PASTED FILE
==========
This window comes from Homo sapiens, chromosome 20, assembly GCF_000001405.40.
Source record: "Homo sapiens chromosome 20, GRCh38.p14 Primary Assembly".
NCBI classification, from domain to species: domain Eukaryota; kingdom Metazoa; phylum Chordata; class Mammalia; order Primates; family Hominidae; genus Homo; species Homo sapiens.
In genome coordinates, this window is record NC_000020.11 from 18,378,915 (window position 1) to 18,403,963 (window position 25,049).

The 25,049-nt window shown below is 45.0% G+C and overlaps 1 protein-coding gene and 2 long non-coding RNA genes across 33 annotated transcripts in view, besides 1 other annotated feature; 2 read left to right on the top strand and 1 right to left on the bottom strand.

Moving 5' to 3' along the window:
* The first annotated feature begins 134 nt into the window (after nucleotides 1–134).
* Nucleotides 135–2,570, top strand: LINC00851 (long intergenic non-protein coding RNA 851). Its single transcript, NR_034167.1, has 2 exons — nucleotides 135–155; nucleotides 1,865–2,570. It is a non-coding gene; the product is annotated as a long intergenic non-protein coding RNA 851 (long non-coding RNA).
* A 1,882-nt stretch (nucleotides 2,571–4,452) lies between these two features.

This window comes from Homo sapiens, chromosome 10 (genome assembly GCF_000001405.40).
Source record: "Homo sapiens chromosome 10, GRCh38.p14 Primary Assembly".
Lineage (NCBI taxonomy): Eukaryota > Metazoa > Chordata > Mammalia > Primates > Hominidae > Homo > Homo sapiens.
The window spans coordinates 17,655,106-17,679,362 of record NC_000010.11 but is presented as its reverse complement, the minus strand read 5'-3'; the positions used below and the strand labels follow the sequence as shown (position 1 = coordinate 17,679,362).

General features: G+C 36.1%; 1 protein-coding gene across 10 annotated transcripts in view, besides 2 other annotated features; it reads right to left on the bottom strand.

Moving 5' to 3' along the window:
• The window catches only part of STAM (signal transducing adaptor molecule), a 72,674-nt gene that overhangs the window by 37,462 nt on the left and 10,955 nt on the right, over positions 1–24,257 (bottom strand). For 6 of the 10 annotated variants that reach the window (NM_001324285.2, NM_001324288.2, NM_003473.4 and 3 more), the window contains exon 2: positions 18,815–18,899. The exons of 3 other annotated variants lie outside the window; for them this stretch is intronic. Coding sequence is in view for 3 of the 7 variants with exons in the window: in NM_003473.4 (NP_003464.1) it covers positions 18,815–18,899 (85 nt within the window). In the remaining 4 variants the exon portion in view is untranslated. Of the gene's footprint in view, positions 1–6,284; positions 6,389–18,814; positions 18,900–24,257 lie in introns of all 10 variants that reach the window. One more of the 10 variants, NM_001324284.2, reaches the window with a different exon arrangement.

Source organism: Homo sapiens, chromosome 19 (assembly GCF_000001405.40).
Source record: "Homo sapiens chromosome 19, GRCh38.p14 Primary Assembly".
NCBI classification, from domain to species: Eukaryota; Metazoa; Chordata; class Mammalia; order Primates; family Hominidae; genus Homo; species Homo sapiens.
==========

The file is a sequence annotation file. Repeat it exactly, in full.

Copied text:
This window comes from Homo sapiens, chromosome 20, assembly GCF_000001405.40.
Source record: "Homo sapiens chromosome 20, GRCh38.p14 Primary Assembly".
NCBI classification, from domain to species: domain Eukaryota; kingdom Metazoa; phylum Chordata; class Mammalia; order Primates; family Hominidae; genus Homo; species Homo sapiens.
In genome coordinates, this window is record NC_000020.11 from 18,378,915 (window position 1) to 18,403,963 (window position 25,049).

The 25,049-nt window shown below is 45.0% G+C and overlaps 1 protein-coding gene and 2 long non-coding RNA genes across 33 annotated transcripts in view, besides 1 other annotated feature; 2 read left to right on the top strand and 1 right to left on the bottom strand.

Moving 5' to 3' along the window:
* The first annotated feature begins 134 nt into the window (after nucleotides 1–134).
* Nucleotides 135–2,570, top strand: LINC00851 (long intergenic non-protein coding RNA 851). Its single transcript, NR_034167.1, has 2 exons — nucleotides 135–155; nucleotides 1,865–2,570. It is a non-coding gene; the product is annotated as a long intergenic non-protein coding RNA 851 (long non-coding RNA).
* A 1,882-nt stretch (nucleotides 2,571–4,452) lies between these two features.

This window comes from Homo sapiens, chromosome 10 (genome assembly GCF_000001405.40).
Source record: "Homo sapiens chromosome 10, GRCh38.p14 Primary Assembly".
Lineage (NCBI taxonomy): Eukaryota > Metazoa > Chordata > Mammalia > Primates > Hominidae > Homo > Homo sapiens.
The window spans coordinates 17,655,106-17,679,362 of record NC_000010.11 but is presented as its reverse complement, the minus strand read 5'-3'; the positions used below and the strand labels follow the sequence as shown (position 1 = coordinate 17,679,362).

General features: G+C 36.1%; 1 protein-coding gene across 10 annotated transcripts in view, besides 2 other annotated features; it reads right to left on the bottom strand.

Moving 5' to 3' along the window:
• The window catches only part of STAM (signal transducing adaptor molecule), a 72,674-nt gene that overhangs the window by 37,462 nt on the left and 10,955 nt on the right, over positions 1–24,257 (bottom strand). For 6 of the 10 annotated variants that reach the window (NM_001324285.2, NM_001324288.2, NM_003473.4 and 3 more), the window contains exon 2: positions 18,815–18,899. The exons of 3 other annotated variants lie outside the window; for them this stretch is intronic. Coding sequence is in view for 3 of the 7 variants with exons in the window: in NM_003473.4 (NP_003464.1) it covers positions 18,815–18,899 (85 nt within the window). In the remaining 4 variants the exon portion in view is untranslated. Of the gene's footprint in view, positions 1–6,284; positions 6,389–18,814; positions 18,900–24,257 lie in introns of all 10 variants that reach the window. One more of the 10 variants, NM_001324284.2, reaches the window with a different exon arrangement.

Source organism: Homo sapiens, chromosome 19 (assembly GCF_000001405.40).
Source record: "Homo sapiens chromosome 19, GRCh38.p14 Primary Assembly".
NCBI classification, from domain to species: Eukaryota; Metazoa; Chordata; class Mammalia; order Primates; family Hominidae; genus Homo; species Homo sapiens.